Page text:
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October 3, 2010

There was a time when Time magazine offered content above a fourth grade reading level. Here's an example from 1947


"People have discovered by bitter experience that when man starts out on his own to build a society by his own power and knowledge, he succeeds in building something uncommonly like Hell; and they have seriously begun to ask why." Indeed the safest road to Hell is the gradual one—the gentle slope, soft underfoot, without sudden turnings, without milestones, without signposts."
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"The thing to do is to get a man at first to value social justice . . . and then work him on to the stage at which he values Christianity because it may produce social justice. . . . Only today I have found a passage in a Christian writer where he recommends his own version of Christianity on the ground that 'only such a faith can outlast the death of old cultures and the birth of new civilizations.' You see the little rift? 'Believe this, not because it is true, but for some other reason.' That's the game."
The lecturer, a short, thickset man with a ruddy face and a big voice, was coming to the end of his talk. Gathering up his notes and books, he tucked his hornrimmed spectacles into the pocket of his tweed jacket and picked up his mortarboard. Still talking—to the accompaniment of occasional appreciative laughs and squeals from his audience—he leaned over to return the watch he had borrowed from a student in the front row. As he ended his final sentence, he stepped off the platform.

The maneuver gained him a head start on the rush of students down the center aisle. Once in the street, he strode rapidly —his black gown billowing behind his grey flannel trousers—to the nearest pub for a pint of ale.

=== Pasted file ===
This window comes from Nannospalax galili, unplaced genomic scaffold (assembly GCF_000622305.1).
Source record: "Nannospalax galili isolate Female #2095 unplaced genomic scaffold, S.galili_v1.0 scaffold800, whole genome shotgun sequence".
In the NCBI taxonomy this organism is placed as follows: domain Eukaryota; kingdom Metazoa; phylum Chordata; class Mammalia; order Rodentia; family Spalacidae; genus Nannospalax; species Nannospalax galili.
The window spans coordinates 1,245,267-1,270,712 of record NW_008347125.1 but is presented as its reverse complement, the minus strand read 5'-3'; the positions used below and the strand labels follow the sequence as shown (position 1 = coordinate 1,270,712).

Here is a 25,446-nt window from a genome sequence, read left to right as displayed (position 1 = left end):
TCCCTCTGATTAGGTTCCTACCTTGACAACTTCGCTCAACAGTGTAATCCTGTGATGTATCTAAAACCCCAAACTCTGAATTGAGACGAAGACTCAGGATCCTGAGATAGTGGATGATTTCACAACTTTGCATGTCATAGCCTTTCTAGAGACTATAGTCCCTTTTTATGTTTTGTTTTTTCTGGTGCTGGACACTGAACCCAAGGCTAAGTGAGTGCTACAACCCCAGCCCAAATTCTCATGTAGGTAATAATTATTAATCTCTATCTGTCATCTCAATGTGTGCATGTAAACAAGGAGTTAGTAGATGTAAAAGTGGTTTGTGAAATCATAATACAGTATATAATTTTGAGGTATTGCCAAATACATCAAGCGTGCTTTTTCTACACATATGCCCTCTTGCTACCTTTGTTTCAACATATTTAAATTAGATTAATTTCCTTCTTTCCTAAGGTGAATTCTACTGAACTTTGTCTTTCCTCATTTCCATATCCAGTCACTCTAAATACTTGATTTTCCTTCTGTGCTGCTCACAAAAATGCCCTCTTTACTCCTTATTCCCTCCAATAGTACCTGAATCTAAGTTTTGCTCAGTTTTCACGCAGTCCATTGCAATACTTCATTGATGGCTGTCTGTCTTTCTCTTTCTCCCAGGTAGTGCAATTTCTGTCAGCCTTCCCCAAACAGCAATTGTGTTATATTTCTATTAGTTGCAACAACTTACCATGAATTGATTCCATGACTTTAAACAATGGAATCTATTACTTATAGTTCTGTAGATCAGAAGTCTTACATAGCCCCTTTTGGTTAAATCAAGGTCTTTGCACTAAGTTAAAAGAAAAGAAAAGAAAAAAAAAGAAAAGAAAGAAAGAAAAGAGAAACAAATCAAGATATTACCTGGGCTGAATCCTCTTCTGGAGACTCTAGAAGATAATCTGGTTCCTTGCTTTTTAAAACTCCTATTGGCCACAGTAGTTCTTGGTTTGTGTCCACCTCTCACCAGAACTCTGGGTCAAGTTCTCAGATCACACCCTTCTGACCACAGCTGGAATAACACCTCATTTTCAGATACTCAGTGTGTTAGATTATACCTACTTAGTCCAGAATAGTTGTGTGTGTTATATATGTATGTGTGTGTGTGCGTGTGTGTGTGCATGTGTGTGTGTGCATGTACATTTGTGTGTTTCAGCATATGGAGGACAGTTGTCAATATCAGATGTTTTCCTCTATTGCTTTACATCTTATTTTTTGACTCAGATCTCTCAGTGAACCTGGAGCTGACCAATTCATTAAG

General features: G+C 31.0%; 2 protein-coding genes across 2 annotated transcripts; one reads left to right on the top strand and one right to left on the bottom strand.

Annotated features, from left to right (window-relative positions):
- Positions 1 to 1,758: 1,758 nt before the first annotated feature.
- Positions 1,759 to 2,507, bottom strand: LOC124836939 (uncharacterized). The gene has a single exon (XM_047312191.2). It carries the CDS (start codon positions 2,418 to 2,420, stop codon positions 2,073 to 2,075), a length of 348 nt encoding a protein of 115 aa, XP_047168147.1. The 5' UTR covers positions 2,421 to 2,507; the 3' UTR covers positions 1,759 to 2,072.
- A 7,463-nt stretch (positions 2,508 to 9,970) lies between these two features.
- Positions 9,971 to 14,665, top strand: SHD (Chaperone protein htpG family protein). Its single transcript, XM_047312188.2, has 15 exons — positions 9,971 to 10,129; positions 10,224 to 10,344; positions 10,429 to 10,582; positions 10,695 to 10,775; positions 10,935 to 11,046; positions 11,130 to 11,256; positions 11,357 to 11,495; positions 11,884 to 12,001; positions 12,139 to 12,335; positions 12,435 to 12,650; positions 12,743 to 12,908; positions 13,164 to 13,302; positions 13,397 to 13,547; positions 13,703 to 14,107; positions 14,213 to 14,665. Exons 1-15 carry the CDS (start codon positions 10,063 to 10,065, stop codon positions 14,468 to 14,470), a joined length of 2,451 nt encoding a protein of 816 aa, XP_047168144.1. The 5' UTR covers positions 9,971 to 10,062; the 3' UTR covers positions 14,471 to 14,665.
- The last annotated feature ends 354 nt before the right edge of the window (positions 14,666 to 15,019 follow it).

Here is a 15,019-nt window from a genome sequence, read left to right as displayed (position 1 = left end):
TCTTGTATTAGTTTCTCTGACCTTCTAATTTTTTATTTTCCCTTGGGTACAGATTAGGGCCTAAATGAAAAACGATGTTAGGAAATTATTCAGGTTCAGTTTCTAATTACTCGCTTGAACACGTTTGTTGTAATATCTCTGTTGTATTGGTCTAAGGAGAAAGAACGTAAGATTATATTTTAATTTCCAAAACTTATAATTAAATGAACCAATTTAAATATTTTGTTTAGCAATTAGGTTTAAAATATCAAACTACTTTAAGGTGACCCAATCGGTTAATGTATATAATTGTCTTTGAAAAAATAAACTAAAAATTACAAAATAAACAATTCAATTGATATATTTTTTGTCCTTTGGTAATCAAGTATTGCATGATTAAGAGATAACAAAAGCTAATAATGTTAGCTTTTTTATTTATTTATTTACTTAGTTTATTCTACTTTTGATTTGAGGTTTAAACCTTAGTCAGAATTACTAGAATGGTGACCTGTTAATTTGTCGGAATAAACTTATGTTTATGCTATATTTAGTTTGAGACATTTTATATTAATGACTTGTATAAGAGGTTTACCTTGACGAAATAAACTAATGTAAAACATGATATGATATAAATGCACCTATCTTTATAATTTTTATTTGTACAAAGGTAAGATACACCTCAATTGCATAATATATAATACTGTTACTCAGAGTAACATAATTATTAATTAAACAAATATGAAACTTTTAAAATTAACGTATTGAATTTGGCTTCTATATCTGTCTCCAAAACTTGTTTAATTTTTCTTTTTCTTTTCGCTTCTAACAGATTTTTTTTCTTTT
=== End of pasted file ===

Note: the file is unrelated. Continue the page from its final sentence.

Clive Staples Lewis was engaged in his full-time and favorite job—the job of being an Oxford don in the Honour School of English Language & Literature, a Fellow and tutor of Magdalen College and the most popular lecturer in the University. To watch him downing his pint at the Eastgate (his favorite pub), or striding, pipe in mouth, across the deer park, a stranger would not be likely to guess that C. S. Lewis is also a best-selling author and one of the most influential spokesmen for Christianity in the English-speaking world.

5 comments:

Quite Rightly said...

Ahhh. That was a good read. It's time to dust off those old Lewis volumes and crack them open again.

Many of the more "open-minded" among us pride themselves on forgiving Christians for existing precisely because--as they constantly exhort Christians to believe--"Christianity produces social justice."

It occurs to me that Wormwood has gained considerable practice since Screwtape first took him under his leathery wing. Look at the number of good-hearted Christian socialists and communists who showed up at the "One World" rally under banners promoting social changes proven by history to produce widespread hunger, homelessness, death, and despair.

Rhod said...

I pick up Lewis pretty often and just open and read, mid paragraph sometimes because it doesn't matter where he is on any subject. I know his cases well enough to fill in the rest.

Years ago I put up a Yale Div student for a while. He held the trendy view that Lewis wasn't a "serious" thinker or theologian.
I couldn't understand that position any more than I could understand "serious" theologians.

That's the miracle of C.S. Lewis.

Zio Rico said...

I'm not the saltiest pretzel in the bag but even I enjoy reading him. It stretches my mind and there is no highr compliment than that.

Nickie Goomba said...

Hah!! Rhod, I just knew that a subtle whiff of academia and oolong would tempt you from your garret.

Rhod said...

Oolong, yes. I came out because of the subtle whiff of Glade that Sig left IN my garret.